I’m told revenge is a dish best served cold, although Mike is acting a little weird when I ask his ideas about how best to get revenge. I’m concerned about him. I don’t think his second season with AC Milan is going well and all the light has gone from his once sparkling eyes. I was lucky (or unlucky) enough to hear him talking to his players via the cat earlier today because morale has dropped to a level where the players would only speak to him through an intermediary and he’s convinced they’re all talking about him behind his back on a plane ride over to London. Not that the bar is very high at all in Tango Towers, but that does represent a new low.

My revenge is to be found against Roma, my old nemesis and one of two teams responsible for my losses the season previous. Now it’s time for the corresponding fixture, the last time they visited the San Siro to play us we practically bent over. All I can hear is Bob Willis complaining after a catch inevitably goes through the England slip cordon; “After you Claude.” Not this time. There’s no Radja Nainggolan to cause a week’s worth of nightmares or even an Antonio Rüdiger, who is out on loan in Spain. I’d have taken him on loan. There is a Gylfi Sigurðsson though, plucked from the Swans for a paltry £14 million.

Gabriel Batistuta, Damiano Tommasi, Vincent Candela, Francisco Totti, Daniel De Rossi… your boys have taken one hell of a beating! Sweet revenge for the demolition the season before has been achieved. No longer will I break out into a cold sweat when I hear the name Radja Nainggolan. He’s busy partnering Paul Pogba in the Manchester United midfield.

The defence of our Italian Cup, won in that damp squib of a match against Lazio, ended in a penalty shootout in the San Siro at the hands of Napoli after a 2 – 2 draw. It was never a board priority, I can let it go. It’s interesting to see AC Milan overcome Juventus in the quarter finals, considering they are struggling in the league. Luis Enrique finds himself in an ‘insecure’ job status with AC down in seventh, which is pretty much how their season in the real life 16/17 Serie A went. It does again speak volumes how much Mike managed to get out of a squad clearly below par.

I am missing Mike… somewhat. I’ll just take you behind the curtain into Tango Towers and let you know how episodes are produced. I sit here fastidiously making notes as we go along to just tidy up later, Mike’s method is to make handwritten notes along with the occasional word processed comment and I have to spend as much time as it takes to upload the entire episode as it does tidy up his scribbled notes.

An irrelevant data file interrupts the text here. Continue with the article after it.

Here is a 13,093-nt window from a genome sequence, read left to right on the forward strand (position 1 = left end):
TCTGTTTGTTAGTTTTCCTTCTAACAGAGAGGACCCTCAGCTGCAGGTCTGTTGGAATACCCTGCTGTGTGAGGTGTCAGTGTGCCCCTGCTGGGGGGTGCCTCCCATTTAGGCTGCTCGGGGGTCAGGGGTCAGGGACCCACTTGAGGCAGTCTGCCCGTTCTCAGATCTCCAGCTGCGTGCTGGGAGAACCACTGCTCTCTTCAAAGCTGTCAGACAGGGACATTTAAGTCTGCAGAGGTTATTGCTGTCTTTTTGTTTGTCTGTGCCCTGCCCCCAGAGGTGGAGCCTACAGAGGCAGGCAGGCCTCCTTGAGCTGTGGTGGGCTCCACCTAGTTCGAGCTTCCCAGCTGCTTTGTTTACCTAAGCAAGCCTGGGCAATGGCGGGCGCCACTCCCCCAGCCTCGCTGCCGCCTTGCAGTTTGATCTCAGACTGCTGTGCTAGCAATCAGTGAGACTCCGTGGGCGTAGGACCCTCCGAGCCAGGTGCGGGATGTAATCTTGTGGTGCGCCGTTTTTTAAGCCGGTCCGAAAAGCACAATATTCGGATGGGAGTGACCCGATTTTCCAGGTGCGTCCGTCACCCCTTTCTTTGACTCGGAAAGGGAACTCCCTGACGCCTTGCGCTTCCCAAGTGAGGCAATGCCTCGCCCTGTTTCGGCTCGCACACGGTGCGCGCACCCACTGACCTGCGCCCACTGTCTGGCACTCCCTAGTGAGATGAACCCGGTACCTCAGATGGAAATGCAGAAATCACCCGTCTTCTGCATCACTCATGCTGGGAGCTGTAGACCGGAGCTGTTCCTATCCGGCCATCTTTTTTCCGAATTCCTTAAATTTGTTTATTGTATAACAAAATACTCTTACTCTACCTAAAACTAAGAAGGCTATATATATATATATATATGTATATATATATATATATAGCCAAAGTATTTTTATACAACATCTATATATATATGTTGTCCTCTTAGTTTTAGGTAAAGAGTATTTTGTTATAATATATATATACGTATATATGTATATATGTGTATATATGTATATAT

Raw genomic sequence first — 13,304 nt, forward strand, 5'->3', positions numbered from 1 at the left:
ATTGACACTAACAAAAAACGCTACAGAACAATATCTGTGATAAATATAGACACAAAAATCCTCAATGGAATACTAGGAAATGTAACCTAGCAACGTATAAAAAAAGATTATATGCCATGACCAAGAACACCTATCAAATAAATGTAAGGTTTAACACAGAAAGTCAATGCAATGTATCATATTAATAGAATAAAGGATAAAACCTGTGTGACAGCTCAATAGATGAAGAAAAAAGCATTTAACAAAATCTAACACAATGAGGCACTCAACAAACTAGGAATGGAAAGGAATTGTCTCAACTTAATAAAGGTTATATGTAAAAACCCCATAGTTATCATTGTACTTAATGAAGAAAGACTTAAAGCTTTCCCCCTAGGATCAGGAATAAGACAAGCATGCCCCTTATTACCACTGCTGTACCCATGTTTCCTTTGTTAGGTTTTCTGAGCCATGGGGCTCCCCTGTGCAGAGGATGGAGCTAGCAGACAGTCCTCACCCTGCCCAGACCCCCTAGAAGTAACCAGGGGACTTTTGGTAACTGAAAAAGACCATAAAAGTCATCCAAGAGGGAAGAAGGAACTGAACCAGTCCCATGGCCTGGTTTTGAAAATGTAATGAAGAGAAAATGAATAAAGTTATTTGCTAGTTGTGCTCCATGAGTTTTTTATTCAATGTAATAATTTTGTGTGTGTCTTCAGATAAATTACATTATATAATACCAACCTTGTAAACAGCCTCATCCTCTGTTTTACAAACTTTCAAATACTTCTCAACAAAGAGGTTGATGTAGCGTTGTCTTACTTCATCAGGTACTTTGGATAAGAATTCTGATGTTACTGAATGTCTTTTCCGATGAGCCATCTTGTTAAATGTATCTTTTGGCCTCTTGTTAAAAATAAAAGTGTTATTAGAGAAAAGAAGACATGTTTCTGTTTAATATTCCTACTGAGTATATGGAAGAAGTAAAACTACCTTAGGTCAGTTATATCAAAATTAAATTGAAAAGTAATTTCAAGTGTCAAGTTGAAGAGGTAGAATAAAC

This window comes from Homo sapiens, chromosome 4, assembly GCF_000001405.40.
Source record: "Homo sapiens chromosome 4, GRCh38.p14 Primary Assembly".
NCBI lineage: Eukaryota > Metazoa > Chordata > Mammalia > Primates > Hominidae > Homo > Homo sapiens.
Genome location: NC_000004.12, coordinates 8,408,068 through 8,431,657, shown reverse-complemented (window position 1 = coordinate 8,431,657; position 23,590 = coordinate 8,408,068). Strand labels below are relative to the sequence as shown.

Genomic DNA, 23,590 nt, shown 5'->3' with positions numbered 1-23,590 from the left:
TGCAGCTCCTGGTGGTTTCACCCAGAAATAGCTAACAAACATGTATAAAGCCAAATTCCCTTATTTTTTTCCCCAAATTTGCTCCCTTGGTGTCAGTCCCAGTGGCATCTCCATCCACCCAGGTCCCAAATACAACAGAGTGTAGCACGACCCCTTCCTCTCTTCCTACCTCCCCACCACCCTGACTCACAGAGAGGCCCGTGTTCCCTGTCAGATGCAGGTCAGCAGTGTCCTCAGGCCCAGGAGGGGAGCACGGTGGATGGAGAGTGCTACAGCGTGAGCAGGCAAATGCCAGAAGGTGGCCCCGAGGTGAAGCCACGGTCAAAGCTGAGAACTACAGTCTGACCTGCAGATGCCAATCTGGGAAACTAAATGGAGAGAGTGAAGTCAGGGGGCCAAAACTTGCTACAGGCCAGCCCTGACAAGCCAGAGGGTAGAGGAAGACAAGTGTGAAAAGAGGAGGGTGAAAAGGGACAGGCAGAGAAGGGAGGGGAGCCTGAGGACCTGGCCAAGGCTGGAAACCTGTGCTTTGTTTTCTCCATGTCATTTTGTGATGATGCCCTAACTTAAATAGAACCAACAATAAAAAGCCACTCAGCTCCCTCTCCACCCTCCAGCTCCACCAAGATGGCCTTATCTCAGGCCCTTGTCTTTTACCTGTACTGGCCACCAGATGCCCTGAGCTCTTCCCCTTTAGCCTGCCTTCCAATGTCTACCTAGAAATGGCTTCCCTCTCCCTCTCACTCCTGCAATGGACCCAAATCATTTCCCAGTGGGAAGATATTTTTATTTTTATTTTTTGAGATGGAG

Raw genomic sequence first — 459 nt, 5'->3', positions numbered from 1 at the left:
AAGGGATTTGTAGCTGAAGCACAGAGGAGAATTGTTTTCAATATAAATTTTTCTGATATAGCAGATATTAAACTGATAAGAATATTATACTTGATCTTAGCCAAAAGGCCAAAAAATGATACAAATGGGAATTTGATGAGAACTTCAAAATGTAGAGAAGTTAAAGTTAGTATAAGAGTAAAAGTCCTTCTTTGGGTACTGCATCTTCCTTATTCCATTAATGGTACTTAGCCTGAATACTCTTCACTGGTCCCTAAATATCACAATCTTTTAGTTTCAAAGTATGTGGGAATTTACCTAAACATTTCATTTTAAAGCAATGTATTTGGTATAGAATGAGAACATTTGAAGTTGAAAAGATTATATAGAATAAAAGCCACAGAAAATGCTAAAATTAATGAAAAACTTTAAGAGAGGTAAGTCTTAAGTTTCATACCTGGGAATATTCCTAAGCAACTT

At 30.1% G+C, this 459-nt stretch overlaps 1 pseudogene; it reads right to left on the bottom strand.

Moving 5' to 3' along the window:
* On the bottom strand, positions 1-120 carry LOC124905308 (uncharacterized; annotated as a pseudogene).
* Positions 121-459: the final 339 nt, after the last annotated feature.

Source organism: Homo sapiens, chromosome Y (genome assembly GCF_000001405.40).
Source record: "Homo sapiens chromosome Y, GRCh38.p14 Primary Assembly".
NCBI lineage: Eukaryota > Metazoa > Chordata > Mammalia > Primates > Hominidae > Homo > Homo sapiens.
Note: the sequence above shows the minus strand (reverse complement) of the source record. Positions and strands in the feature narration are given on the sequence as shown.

The second bout of revenge comes with the visit of Juventus, the very game the season before that ended our titles hopes when Mike’s AC Milan left the door wide open with a draw against Torino on the last day of the campaign. What’s more, it’s a title shootout. Like Brian Clough in The Damned United, I meet them out in the car park. I want to see the whites of their eyes. This is the moment for my list for the season to be completed. When the campaign started my five-point priority plan in this order were; run Radja Nainggolan out of Italy [Done], replace Mauro Icardi [Done], avenge Roma loss [Done], defeat Juventus at the San Siro and win Serie A [Not Yet Done].

If I don’t beat Juventus here at home, I will need to do another entire season just to fix my karmic kilter. Alas, that is not required because despite an early setback in the second half with Paulo Dybala firing the Old Lady in front, we score four goals without reply capped off by two from Icardi’s replacement, Italian hitman Andrea Belotti, to claim Serie A for ourselves.

We’ve won three trophies, all within spitting distance of my 100 game celebration. That’s a landmark worth celebrating.

Our European exploits didn’t match the domestic promise. After dispatching a group featuring København, Arsenal and Atlético Madrid with relative ease (5 wins, 1 draw), we manoeuvred through Tottenham in the first knockout round with a win home and away before coming up against Barcelona in the quarter finals. This, I should point out, is a Barcelona who have the trident of Luis Suárez, Neymar and Messi marauding in the final third. After securing a 1 – 1 draw at the Camp Nou, it was just a case of not cocking it up in the second leg.

That led us to Bayern Munich, the scourge of many a team in Europe over the last several years. Now I should point out that the expectation set was to reach the semi-final and we did that, so I saw this tie as a ‘free hit’. In the end, we didn’t disgrace ourselves. A narrow 1 – 0 loss away was followed up by a 1 – 1 draw at the San Siro, in which Vidal notched a penalty for Bayern and that sealed their passage through to the final.

I feel like this has been a season to enjoy. There’s been no sibling pushing me on, no Mauro Icardi to cause frustration and some of the players have developed into cracking young footballers. It’s been a season of positivity and that’s not something to turn your nose up at.

Next week both I and you will find out how Mike did in his second season with AC Milan, although the last time I checked he was looking for a box of matches and an aerosol can for his laptop. I’ve achieved everything I set out to now, I’ve won a European trophy and claimed all the domestic silverware available, not to mention avenging the two losses that hurt me most. The only thing left to do is take a trip down to Serie B and earn promotion. Little money, technical attributes in single figures… sounds like fun. I’ve identified two available jobs, for which I’ll put up a poll on twitter.

Thank you for reading, join us on twitter at @FM17Challenge, @CharlieTangoFM & @MikeTangoFM for exclusive comments, developments prior to episodes and reaction afterwards. Continued thanks to Chris and everyone at Tempo for the opportunity to share this with the readers.